How Gamers Eclipsed Spies as an Intelligence Threat

April 17, 2023 | Jon Askonas

This piece was originally published in Foreign Policy. The recent leaks of classified U.S. military documents on the Russian-Ukrainian war count among the worst Western intelligence failures in recent history. Veteran intelligence officials, however, are shocked for a different reason: The particular way the top-secret documents spread—and the apparent motivation for the leaker. The information
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The Left, TikTok, and the World’s Biggest Police State

April 13, 2023 | Geoff Cain

This piece was originally published in Persuasion. In 2017, I was in China’s westernmost region of Xinjiang, investigating how China had erected the most sophisticated surveillance state ever with the help of tech companies from both China and America. An estimated 1.8 million people, mostly Muslim Uyghurs, would be hauled away for such thought crimes as
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Congress Should Act on Bill to Protect US Farms from Foreign Interference

March 28, 2023 | Lars Schönander

This piece was originally published in The Hill. Last week, Sens. Mike Braun (R-Ind.) and Jon Tester (D-Mont.) introduced the Protecting America’s Agricultural Land from Foreign Harm Act of 2023, marking an important step in keeping U.S. farmland safe from malign foreign influence by reforming how the United states tracks foreign investment in agriculture.  The law would reform
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Congressional Privacy Proposals Could Kill Scores of Blockchain Projects

March 21, 2023 | Luke Hogg

This piece was originally published in CoinTelegraph. With public trust in large tech companies at an all-time low, Congress is once again considering comprehensive data privacy legislation. But the rise of blockchain technologies and the nascent decentralized web mean that these comprehensive proposals are already behind the times. Without major revisions, these legislative proposals risk strangling decentralizing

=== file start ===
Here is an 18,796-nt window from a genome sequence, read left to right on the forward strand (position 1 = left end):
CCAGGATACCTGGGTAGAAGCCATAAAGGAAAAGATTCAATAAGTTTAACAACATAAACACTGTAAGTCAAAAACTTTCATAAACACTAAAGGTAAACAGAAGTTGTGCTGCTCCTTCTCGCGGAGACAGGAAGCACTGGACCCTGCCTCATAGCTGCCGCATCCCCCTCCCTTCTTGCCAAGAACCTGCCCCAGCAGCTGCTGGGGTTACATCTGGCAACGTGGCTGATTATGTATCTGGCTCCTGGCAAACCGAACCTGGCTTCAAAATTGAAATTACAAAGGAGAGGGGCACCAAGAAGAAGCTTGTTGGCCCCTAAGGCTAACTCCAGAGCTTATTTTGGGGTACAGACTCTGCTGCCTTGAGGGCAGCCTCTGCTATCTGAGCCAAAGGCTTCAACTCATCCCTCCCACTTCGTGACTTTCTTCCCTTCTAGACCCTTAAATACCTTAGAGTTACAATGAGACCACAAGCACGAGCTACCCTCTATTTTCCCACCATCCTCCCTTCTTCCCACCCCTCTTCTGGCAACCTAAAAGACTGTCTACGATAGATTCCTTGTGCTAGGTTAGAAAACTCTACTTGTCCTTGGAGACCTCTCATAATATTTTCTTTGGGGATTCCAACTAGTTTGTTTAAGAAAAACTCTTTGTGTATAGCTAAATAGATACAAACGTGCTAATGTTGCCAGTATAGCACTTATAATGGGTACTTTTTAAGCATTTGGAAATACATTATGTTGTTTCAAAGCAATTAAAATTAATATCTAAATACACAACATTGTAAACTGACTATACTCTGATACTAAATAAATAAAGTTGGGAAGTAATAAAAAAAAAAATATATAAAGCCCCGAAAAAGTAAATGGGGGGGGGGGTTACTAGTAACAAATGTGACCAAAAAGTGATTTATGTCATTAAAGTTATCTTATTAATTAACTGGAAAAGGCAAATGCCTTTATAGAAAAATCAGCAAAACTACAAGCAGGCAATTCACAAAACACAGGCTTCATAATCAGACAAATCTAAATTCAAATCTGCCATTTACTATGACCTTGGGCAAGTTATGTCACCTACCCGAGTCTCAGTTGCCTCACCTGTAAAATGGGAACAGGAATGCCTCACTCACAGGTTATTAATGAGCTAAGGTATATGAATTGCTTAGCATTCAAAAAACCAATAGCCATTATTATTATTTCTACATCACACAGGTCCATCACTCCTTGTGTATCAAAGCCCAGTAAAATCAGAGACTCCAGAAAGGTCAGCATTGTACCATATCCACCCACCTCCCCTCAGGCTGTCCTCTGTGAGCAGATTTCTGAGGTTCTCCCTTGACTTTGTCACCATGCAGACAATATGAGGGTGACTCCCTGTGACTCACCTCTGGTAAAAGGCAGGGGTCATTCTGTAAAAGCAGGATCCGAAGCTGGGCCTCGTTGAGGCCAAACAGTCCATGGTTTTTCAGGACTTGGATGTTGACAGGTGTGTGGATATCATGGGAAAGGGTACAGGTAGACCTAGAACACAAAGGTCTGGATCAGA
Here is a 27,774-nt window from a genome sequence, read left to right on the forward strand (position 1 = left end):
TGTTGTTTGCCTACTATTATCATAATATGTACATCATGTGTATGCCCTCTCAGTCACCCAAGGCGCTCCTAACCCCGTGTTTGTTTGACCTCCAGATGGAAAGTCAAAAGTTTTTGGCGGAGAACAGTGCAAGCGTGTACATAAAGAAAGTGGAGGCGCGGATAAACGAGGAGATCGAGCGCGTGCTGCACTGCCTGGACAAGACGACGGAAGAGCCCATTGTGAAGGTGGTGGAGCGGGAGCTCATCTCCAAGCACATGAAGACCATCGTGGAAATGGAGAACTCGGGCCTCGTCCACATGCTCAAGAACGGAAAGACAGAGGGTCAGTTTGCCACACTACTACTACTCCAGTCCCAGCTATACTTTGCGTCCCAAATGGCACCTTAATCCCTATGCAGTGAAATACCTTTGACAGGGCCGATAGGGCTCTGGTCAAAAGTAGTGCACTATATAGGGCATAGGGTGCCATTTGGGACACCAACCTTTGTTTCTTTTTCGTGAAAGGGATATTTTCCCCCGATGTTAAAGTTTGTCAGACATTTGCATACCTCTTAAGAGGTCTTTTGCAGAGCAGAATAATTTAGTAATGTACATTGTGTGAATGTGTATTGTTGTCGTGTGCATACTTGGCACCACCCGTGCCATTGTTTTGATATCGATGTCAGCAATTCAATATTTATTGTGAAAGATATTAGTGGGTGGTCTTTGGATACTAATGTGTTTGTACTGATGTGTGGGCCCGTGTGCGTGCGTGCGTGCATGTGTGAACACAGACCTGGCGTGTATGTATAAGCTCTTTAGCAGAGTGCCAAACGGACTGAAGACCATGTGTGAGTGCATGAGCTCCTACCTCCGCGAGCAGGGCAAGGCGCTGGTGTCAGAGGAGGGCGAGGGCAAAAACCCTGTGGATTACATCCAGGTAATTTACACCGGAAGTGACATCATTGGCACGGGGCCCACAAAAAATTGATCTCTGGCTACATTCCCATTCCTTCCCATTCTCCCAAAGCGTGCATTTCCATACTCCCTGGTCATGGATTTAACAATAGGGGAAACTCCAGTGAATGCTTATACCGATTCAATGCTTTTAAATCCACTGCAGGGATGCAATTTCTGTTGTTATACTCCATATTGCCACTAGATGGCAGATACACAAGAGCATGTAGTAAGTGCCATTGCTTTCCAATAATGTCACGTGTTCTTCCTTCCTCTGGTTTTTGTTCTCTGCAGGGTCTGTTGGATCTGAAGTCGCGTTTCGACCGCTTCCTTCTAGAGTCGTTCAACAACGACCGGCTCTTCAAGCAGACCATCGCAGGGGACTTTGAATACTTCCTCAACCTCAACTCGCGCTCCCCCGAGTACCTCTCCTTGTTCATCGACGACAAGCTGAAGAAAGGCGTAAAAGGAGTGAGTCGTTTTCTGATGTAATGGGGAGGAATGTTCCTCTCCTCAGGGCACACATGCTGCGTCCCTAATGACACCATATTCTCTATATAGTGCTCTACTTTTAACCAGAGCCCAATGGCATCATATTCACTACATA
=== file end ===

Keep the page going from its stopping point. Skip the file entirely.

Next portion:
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Biden Administration Tries to Criminalize Speech

March 15, 2023 | Jonathon Hauenschild

This piece was originally published in the Washington Times. The Senate Judiciary Committee recently grilled Attorney General Merrick Garland over a wide range of issues, including the FBI’s targeting of traditional Catholics and the treatment of pro-life activists, while ignoring violence against crisis pregnancy centers. Likewise, the House Committee on the Weaponization of the Federal Government
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Harming Students in the Name of Fairness

March 14, 2023 | Jimmy Soni

This piece was originally published in The Dispatch. On an SAT answer bubble, a single vertical mark through a letter counts as a response. Why does that matter? Because drawing a short line requires two fewer seconds than shading a full bubble. Across dozens of questions, that’s precious minutes saved. I absorbed this piece of testing
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Artificial Intelligence Could Democratize Government

March 8, 2023 | Luke Hogg

This piece was originally published in Tech Policy Press. From education to media to medicine, the rapid development of artificial intelligence tools has already begun to upend long-established conventions. Our democratic institutions will be no exception. It’s therefore crucial that we think about how to build AI systems in a way that democratically distributes the benefits.  
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When “Follow the Science” Meets Data Nationalism

March 3, 2023 | Satya Thallam

This piece was originally published in The Hill. Early last year, an FDA advisory committee rejected a new lung cancer drug. The reason? They weren’t too keen on foreign clinical data.  Later in the year, the developer of a potential variant-proof COVID-19 treatment that might even be effective against other viruses faced the same problem. The FDA rejected
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How Technology Can Help Parents Use Education Choice Programs

February 15, 2023 | Brandon Detweiler

This piece was originally published in reimaginED. In 2023, Iowa and Utah have already enacted new education savings account programs that will help thousands of families take control of their children’s education. These states follow Arizona and West Virginia in enacting broadly available ESA programs in recent years. There’s more to come. According to EdChoice, lawmakers in
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Bots in Congress: The Risks and Benefits of Emerging AI Tools in the Legislative Branch

February 8, 2023 | Zach Graves